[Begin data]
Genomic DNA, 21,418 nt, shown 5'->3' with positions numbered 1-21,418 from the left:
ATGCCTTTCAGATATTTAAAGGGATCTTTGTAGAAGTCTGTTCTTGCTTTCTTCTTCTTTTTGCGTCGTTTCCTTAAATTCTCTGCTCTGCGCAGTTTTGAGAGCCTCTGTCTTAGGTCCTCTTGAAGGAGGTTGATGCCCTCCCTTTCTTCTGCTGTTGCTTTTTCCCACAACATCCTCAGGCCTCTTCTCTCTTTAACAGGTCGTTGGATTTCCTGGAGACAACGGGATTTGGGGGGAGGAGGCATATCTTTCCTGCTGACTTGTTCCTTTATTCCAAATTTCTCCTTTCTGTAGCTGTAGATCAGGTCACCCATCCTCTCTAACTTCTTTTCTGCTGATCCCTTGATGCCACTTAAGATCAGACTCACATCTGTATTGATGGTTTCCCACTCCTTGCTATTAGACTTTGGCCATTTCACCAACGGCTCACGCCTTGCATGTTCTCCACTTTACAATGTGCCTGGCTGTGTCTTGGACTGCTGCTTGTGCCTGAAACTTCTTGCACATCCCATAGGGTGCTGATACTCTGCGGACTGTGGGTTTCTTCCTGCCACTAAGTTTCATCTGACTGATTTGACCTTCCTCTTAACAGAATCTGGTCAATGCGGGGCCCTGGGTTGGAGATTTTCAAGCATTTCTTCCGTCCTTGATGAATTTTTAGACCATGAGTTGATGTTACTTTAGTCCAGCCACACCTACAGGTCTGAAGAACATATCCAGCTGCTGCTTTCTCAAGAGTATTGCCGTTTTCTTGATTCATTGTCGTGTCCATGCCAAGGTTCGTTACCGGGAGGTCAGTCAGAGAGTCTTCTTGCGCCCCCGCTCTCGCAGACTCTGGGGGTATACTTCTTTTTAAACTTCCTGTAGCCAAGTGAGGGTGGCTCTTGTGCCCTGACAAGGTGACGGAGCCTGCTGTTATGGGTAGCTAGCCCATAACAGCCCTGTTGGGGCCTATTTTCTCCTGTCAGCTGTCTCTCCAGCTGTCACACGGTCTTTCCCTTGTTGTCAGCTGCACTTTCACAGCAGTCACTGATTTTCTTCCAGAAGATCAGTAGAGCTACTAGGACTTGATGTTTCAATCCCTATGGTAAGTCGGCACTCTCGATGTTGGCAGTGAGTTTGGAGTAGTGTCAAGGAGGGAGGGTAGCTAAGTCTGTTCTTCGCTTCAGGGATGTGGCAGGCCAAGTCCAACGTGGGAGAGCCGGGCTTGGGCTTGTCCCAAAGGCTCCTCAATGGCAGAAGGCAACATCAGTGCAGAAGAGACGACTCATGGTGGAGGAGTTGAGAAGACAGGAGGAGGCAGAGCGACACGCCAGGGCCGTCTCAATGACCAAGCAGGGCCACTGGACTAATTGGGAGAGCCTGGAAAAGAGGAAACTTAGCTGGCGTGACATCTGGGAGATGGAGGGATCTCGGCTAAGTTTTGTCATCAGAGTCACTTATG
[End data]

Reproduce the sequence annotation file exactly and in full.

Genomic DNA, 21,418 nt, shown 5'->3' with positions numbered 1-21,418 from the left:
ATGCCTTTCAGATATTTAAAGGGATCTTTGTAGAAGTCTGTTCTTGCTTTCTTCTTCTTTTTGCGTCGTTTCCTTAAATTCTCTGCTCTGCGCAGTTTTGAGAGCCTCTGTCTTAGGTCCTCTTGAAGGAGGTTGATGCCCTCCCTTTCTTCTGCTGTTGCTTTTTCCCACAACATCCTCAGGCCTCTTCTCTCTTTAACAGGTCGTTGGATTTCCTGGAGACAACGGGATTTGGGGGGAGGAGGCATATCTTTCCTGCTGACTTGTTCCTTTATTCCAAATTTCTCCTTTCTGTAGCTGTAGATCAGGTCACCCATCCTCTCTAACTTCTTTTCTGCTGATCCCTTGATGCCACTTAAGATCAGACTCACATCTGTATTGATGGTTTCCCACTCCTTGCTATTAGACTTTGGCCATTTCACCAACGGCTCACGCCTTGCATGTTCTCCACTTTACAATGTGCCTGGCTGTGTCTTGGACTGCTGCTTGTGCCTGAAACTTCTTGCACATCCCATAGGGTGCTGATACTCTGCGGACTGTGGGTTTCTTCCTGCCACTAAGTTTCATCTGACTGATTTGACCTTCCTCTTAACAGAATCTGGTCAATGCGGGGCCCTGGGTTGGAGATTTTCAAGCATTTCTTCCGTCCTTGATGAATTTTTAGACCATGAGTTGATGTTACTTTAGTCCAGCCACACCTACAGGTCTGAAGAACATATCCAGCTGCTGCTTTCTCAAGAGTATTGCCGTTTTCTTGATTCATTGTCGTGTCCATGCCAAGGTTCGTTACCGGGAGGTCAGTCAGAGAGTCTTCTTGCGCCCCCGCTCTCGCAGACTCTGGGGGTATACTTCTTTTTAAACTTCCTGTAGCCAAGTGAGGGTGGCTCTTGTGCCCTGACAAGGTGACGGAGCCTGCTGTTATGGGTAGCTAGCCCATAACAGCCCTGTTGGGGCCTATTTTCTCCTGTCAGCTGTCTCTCCAGCTGTCACACGGTCTTTCCCTTGTTGTCAGCTGCACTTTCACAGCAGTCACTGATTTTCTTCCAGAAGATCAGTAGAGCTACTAGGACTTGATGTTTCAATCCCTATGGTAAGTCGGCACTCTCGATGTTGGCAGTGAGTTTGGAGTAGTGTCAAGGAGGGAGGGTAGCTAAGTCTGTTCTTCGCTTCAGGGATGTGGCAGGCCAAGTCCAACGTGGGAGAGCCGGGCTTGGGCTTGTCCCAAAGGCTCCTCAATGGCAGAAGGCAACATCAGTGCAGAAGAGACGACTCATGGTGGAGGAGTTGAGAAGACAGGAGGAGGCAGAGCGACACGCCAGGGCCGTCTCAATGACCAAGCAGGGCCACTGGACTAATTGGGAGAGCCTGGAAAAGAGGAAACTTAGCTGGCGTGACATCTGGGAGATGGAGGGATCTCGGCTAAGTTTTGTCATCAGAGTCACTTATG